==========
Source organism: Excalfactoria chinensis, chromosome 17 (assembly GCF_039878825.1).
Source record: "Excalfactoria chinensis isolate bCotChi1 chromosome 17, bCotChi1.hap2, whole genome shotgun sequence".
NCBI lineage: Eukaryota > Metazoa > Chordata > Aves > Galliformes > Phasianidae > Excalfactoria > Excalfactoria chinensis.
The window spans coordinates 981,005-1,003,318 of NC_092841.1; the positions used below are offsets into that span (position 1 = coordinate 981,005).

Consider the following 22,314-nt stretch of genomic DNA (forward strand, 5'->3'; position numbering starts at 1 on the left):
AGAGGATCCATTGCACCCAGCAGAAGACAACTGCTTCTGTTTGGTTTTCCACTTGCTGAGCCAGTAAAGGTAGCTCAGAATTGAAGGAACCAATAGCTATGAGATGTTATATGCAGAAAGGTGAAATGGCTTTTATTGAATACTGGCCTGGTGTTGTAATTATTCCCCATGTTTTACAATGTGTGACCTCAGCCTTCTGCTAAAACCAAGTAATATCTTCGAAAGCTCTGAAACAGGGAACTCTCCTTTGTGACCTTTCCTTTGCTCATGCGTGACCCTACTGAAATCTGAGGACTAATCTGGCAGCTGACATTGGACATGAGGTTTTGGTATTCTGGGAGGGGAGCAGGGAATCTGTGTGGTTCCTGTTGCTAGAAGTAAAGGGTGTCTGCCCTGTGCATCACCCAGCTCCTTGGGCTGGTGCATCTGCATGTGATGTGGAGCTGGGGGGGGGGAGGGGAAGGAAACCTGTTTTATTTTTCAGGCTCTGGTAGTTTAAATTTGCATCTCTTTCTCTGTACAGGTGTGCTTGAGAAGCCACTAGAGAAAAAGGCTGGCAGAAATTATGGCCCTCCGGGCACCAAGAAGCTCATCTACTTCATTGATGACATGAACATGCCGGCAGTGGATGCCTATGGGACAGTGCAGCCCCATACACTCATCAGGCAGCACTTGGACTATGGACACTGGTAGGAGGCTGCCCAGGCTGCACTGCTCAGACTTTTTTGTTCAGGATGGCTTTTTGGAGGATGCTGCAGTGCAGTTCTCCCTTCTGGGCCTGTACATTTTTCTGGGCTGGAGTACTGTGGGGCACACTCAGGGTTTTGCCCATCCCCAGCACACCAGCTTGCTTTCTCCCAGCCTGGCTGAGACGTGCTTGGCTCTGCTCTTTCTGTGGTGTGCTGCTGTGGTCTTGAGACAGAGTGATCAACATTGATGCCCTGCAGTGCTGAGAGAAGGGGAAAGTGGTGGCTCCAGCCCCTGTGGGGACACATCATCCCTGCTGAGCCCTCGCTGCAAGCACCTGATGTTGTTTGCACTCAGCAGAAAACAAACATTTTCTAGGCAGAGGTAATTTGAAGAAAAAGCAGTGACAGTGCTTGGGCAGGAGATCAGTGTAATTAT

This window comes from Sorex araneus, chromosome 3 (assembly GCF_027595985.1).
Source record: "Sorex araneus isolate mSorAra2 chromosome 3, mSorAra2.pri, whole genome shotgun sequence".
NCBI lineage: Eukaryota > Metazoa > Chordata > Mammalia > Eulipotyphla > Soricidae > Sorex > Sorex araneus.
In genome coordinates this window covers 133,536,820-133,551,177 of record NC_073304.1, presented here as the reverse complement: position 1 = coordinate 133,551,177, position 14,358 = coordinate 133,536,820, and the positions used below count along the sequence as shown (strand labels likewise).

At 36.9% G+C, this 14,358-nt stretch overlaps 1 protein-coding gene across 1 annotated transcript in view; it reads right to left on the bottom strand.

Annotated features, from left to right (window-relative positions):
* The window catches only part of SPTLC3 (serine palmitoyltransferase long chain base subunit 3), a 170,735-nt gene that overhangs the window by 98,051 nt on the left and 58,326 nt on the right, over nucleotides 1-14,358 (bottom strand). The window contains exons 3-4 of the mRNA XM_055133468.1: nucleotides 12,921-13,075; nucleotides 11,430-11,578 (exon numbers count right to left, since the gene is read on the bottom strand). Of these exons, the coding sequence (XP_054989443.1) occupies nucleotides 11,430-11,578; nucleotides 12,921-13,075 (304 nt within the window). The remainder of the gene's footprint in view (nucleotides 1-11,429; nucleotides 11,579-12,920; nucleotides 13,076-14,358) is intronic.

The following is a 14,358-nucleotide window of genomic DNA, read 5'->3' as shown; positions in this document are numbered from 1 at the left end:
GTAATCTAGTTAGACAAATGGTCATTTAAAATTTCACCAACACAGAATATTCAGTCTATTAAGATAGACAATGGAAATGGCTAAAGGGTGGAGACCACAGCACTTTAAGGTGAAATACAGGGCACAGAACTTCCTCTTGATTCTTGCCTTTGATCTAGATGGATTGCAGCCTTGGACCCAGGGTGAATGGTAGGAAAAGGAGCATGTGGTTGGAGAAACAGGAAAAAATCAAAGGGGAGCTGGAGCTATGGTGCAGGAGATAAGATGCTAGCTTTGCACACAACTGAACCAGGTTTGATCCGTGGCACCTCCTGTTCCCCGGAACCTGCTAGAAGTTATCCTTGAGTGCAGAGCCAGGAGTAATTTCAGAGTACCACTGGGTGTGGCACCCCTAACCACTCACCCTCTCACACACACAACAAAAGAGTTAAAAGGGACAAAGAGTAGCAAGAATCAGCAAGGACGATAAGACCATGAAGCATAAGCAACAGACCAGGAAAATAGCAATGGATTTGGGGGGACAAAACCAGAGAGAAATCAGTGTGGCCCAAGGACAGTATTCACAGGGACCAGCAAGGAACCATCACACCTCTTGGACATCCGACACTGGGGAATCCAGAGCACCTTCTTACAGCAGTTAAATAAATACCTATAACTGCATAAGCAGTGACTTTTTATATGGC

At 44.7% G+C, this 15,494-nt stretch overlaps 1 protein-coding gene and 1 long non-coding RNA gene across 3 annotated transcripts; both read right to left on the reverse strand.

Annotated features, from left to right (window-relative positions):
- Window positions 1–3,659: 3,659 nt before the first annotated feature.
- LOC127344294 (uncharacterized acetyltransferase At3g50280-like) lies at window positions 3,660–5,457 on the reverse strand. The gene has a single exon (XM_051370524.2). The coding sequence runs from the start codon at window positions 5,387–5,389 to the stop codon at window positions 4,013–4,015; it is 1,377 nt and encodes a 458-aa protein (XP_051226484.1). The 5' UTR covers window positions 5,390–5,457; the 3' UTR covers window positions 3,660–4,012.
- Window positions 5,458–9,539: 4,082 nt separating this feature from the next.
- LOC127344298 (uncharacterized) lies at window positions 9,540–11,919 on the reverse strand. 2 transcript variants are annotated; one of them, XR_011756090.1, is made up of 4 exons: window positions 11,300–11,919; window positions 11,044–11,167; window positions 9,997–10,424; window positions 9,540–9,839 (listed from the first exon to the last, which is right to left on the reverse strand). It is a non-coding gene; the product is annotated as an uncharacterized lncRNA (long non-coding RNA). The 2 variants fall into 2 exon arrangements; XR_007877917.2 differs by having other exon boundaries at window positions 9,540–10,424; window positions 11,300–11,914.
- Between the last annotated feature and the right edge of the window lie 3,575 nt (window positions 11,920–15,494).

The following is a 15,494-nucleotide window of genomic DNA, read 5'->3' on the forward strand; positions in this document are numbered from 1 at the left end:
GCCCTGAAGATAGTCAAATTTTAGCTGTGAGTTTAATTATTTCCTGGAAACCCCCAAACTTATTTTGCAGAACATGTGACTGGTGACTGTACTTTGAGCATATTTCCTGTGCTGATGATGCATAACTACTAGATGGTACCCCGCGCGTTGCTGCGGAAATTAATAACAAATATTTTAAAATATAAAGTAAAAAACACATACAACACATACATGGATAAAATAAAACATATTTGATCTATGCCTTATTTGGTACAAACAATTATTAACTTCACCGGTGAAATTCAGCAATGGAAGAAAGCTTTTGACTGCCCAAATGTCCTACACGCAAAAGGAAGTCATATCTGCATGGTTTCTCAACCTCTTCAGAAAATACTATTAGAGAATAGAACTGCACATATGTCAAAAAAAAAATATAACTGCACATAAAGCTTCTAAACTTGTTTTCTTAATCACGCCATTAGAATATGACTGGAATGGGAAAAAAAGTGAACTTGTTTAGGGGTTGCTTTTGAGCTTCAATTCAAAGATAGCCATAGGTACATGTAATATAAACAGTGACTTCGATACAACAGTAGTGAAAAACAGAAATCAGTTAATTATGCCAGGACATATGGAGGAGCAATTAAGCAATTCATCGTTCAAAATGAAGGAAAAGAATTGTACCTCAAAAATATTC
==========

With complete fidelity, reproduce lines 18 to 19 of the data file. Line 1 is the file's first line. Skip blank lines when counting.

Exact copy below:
- Window positions 1–3,659: 3,659 nt before the first annotated feature.
- LOC127344294 (uncharacterized acetyltransferase At3g50280-like) lies at window positions 3,660–5,457 on the reverse strand. The gene has a single exon (XM_051370524.2). The coding sequence runs from the start codon at window positions 5,387–5,389 to the stop codon at window positions 4,013–4,015; it is 1,377 nt and encodes a 458-aa protein (XP_051226484.1). The 5' UTR covers window positions 5,390–5,457; the 3' UTR covers window positions 3,660–4,012.